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[en] Highlights: ► Hydrothermal liquefaction (HTL) at acidic, neutral and alkaline conditions. ► Bio-oil compositions varied with acidic, neutral and alkaline conditions. ► Reaction mechanisms varied with acidic, neutral and alkaline conditions. ► HTL should be classified to acidic, neutral and alkaline processes. -- Abstract: Hydrothermal liquefaction (HTL) of biomass to bio-oil under alkaline or neutral conditions has been widely reported in literature. However, there has been limited data available in literature on comparing HTL of biomass to bio-oil under acidic, neutral, and alkaline in terms of chemical compositions and yields by using the same reaction conditions and reactor. Using cellulose as a feedstock we conducted the comparative studies for pH = 3, 7 and 14 at temperatures of 275–320 °C with reaction residence times of 0–30 min. Results showed that the chemical compositions of the bio-oils were different for acidic, neutral and alkaline conditions. Under acidic and neutral conditions, the main composition of HTL bio-oil was 5-(Hydroxymethyl)furfural (HMF). Under alkaline conditions, the main compounds became C2–5 carboxylic acids. For bio-oil yields, it was observed that high temperatures and long residence times had negative effects, regardless of the pH levels. However, the corresponding reaction mechanisms are different. Under acidic conditions, the decrease in the bio-oil yields was mainly caused by polymerization of 5-HMF to solids. Under neutral conditions, the bio-oil yields decreased because 5-HMF was converted to both solid and gaseous products. Under alkaline conditions, the bio-oil decomposed to gases through the formation of short chain acids and aldehydes. Therefore, although they were all referred to as HTL bio-oil in literature, they were formed by different reaction pathways and had different properties due to their different chemical compositions. Given these differences, different strategies are recommended in this study to further improve HTL of biomass to bio-oil.
[en] Effective removal of nitrogen oxides (NOx) from flue gas allows more fossil fuels to be produced and utilized with less negative impact on the environment. It would be more cost-effective, however, if nitric oxide (NO) is oxidized to soluble nitrate and nitrite and then removed from the air by existing desulfurization wet scrubbers. This paper compares the effectiveness of three different oxidants for this purpose, namely, ethylenediaminetetraacetic acid; iron (2+) (Fe(II)–EDTA), hexamminecobalt(II) chloride ([Co(NH3)6]Cl2), and hydrogen peroxide (H2O2). Experimental results using column reactors showed that [Co(NH3)6]Cl2 was more effective over the same period of time. The best initial NO removal efficiency of about 96.45% was measured at the inlet flow rate of 500 ml/min; the temperature of approximately 19 °C; the pH value of around 10.5; and the concentrations of [Co(NH3)6]Cl2 , NO and O2 of 0.06 mol/L, 500 ppm and 5.0%, respectively.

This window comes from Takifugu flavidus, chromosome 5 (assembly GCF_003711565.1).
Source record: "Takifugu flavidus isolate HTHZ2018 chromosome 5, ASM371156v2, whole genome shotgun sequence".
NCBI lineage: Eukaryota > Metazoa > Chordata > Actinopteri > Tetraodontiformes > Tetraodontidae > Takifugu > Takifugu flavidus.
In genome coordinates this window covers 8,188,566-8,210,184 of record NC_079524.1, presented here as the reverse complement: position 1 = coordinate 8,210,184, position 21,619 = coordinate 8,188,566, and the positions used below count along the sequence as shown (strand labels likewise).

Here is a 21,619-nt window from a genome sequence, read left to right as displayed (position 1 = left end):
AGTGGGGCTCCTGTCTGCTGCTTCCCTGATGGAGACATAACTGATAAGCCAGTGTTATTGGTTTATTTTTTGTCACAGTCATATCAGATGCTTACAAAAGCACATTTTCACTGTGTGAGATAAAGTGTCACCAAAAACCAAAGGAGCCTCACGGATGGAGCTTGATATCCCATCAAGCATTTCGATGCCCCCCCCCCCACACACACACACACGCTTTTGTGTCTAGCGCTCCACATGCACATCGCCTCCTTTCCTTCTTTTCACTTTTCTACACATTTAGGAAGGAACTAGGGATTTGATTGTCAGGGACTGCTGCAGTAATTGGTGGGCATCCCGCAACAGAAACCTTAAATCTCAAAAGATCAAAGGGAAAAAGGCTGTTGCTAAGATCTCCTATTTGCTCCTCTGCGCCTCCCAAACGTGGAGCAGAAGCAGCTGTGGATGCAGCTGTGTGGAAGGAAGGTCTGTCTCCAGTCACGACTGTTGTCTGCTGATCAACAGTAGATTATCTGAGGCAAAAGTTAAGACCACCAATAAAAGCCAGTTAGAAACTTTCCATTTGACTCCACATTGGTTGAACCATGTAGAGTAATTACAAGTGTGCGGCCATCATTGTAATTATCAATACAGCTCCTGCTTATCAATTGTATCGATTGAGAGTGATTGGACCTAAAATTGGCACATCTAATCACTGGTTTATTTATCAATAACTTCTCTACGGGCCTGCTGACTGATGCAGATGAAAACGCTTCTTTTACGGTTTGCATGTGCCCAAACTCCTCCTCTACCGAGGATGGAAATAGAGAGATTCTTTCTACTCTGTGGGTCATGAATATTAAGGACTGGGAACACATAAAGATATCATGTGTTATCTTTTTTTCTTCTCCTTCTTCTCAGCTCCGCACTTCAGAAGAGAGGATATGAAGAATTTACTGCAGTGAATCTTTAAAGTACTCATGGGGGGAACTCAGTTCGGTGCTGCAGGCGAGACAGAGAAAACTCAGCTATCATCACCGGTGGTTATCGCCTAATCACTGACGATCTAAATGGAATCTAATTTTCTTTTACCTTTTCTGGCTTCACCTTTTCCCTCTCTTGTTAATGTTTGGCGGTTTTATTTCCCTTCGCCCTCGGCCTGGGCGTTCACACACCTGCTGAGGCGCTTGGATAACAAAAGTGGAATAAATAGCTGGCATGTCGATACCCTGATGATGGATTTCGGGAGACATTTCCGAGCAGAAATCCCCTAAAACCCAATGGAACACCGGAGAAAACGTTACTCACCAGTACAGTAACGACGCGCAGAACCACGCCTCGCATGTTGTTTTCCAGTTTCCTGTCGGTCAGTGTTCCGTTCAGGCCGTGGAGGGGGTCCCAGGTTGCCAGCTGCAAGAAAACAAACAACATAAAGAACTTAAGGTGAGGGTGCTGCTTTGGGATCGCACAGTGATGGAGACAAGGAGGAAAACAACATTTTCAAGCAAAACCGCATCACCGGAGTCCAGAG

[en] A new process based on aqueous-phase dehydration/hydrogenation (APD/H) has been developed to directly produce liquid alkanes (C7–9), which are the main components of fossil gasoline, from cellulose in one single batch reactor without the consumption of external hydrogen (H2). In this new process, part of the cellulose is first converted to in situ H2 by steam reforming (SR) in the steam gas phase mainly; and, in the liquid water phase, cellulose is converted to an alkane precursor, such as 5-(hydroxymethyl)furfural (HMF). In the final reaction step, in situ H2 reacts with HMF to form liquid alkanes through APD/H. Accordingly, this new process has been named SR(H2)-APD/H. Experimental results show that the volumetric ratio of the reactor headspace to the reactor (H/R) and an initial weakly alkaline condition are the two key parameters for SR(H2)-APD/H. With proper H/R ratios (e.g., 0.84) and initial weakly alkaline conditions (e.g., pH = 7.5), liquid alkanes are directly formed from the SR(H2)-APD/H of cellulose using in situ H2 instead of external H2. In this study, compared with pyrolysis and hydrothermal liquefaction of cellulose at the same temperatures with same retetion time, SR(H2)-APD/H greatly increased the liquid alkane yields, by approximately 700 times and 35 times, respectively. Based on this process, direct formation of fossil gasoline from renewable biomass resources without using external H2 becomes possible. -- Highlights: ► A process of producing gasoline alkanes from cellulose was proposed and studied. ► Alkane precursors and in situ H2 were formed simultaneously in a single reactor. ► Alkanes subsequently formed by reactions between in situ H2 and alkane precursors. ► The yields were 700 and 35 times higher than pyrolysis and hydrothermal conversion.